Page 2, 23rd May 1986

23rd May 1986
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Page 2, 23rd May 1986 — Support your local bishop
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Support your local bishop

Fr Michael Sharkey delves into the depths of ecclesial demolition, remonstrating with the all-too-prevalent bishop bashers.

BISHOP-bashing, whether by an occasional lapse of the tongue, as a fairly regular hobby, or as a fully blown profession, is wounding the Church. Those who indulge in it are making sport of the sacramental structure of the Mystical Body of Christ.

Of course, bishops are not beyond criticism, but such criticism can only be legitimately expressed when it is conducted in the light of certain superintending principles, not the least of which is charity.

When we carp about their preaching, or nag them for their administration, or complain about their utterances, or goad them for their silences, we are in fact talking about persons appointed by God. They are ordained to fill positions intended in the very design of the Church by the Lord himself when he founded it on the Apostles.

Forget personalities: when you touch on the episcopate, you are touching on the human appearance of what is in reality a divine structure.

Bishops do not appoint themselves. The powers they exercise are not drawn from their own resources. Those who would pillory them in gossip would do well to remember that St Peter smelt of fish, that St Matthew smelt of money, that St James and St John had bad tempers, and that St Paul dictated his epistles with such rapidity and intellectual verve that they are sometimes difficult to follow.

It is true that St Paul once defied St Peter to his face, but that hardly justifies all the abuse that bishops are subjected to.

The fault lies in Marxism, in democracy and in a misguided loyalty to the Pope. The marxist notion of the class struggle has penetrated the Church in some countries, with the result that bishops are attacked because they hold power in a structure in which the laity are seen as the proletariat.

Any priest, religious brother or sister or lay person who comes to the aid of the bishop is also attacked as bourgeois or counter-revolutionary. The language employed is more churchey than that, but these are the underlying concepts that are so divisive.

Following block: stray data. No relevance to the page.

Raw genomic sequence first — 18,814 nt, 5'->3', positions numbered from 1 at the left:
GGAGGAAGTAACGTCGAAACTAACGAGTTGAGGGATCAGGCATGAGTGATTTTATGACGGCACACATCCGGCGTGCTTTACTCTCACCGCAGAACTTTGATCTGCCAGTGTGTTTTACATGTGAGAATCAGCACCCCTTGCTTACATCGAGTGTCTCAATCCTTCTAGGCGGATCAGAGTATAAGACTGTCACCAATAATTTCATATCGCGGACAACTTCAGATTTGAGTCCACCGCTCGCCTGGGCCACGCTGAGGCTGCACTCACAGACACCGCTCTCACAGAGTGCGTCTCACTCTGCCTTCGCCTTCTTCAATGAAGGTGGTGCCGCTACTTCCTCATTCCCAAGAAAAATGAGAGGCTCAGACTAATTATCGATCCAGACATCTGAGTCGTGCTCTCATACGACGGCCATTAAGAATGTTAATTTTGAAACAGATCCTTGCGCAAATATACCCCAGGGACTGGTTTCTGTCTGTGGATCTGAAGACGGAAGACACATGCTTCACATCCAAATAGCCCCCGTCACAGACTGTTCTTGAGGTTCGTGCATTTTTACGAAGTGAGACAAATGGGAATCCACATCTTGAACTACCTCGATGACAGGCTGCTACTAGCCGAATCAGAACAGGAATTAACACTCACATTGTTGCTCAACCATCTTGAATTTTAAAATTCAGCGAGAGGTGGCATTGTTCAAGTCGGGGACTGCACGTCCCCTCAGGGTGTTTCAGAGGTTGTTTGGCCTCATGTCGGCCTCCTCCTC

In democratic countries we elect our leaders at frequent intervals; thus permitting us to get rid of those who have disappointed us or with whom we no longer agree. This influences Church behaviour too. Some people treat bishops as though they were elected politicians. When we tire of their style of representation we act as though we can boot them out, or at least disregard them.

The third source of bishopbashing is found in a misguided, mistaken loyalty that professes

fidelity to the Pope and would set him against his fellow bishops, especially those bishops who are most criticised.

This style of criticism in the Church is a forgery of authentic Catholic loyalty. It is probably born of the tensions and frustrations of these years of rapid change and challenge, but attempting to set the Pope and the other bishops at odds with one another is an offence against the unity of the Church.

In a marriage there are many trials and clashes of opinion, but they have to be met in a way that leads to mutual acceptance and resolution, not divorce. So too in the Church we must pursue the issues that arise in a way that builds up unity, not destroys it.

We cannot profess loyalty to the Pope and then ignore his teaching. Not since St Ignatius of Antioch or St. Cyprian of Carthage has anyone attempted as much to build up the unity and fellowship of the bishops as John Paul H.

Each bishop needs our loyalty, our co-operation and our prayers. The bishops most pecked at, harassed and ecclesially mugged by those who ought to know better probably feel this more than others, but it should belong to all. A halt must be called to ecclesiastical terrorism of the tongue (a repeat of what St Paul had to resolve in Corinth) and respect shown to God's ordinances.

The bishops are responsible for the Good News in our day. "Blessed are the feet of one who brings good news." Blessed, not necessarily pretty. If bishops today have more corns than they deserve, it is probably because their toes are more frequently trodden on.




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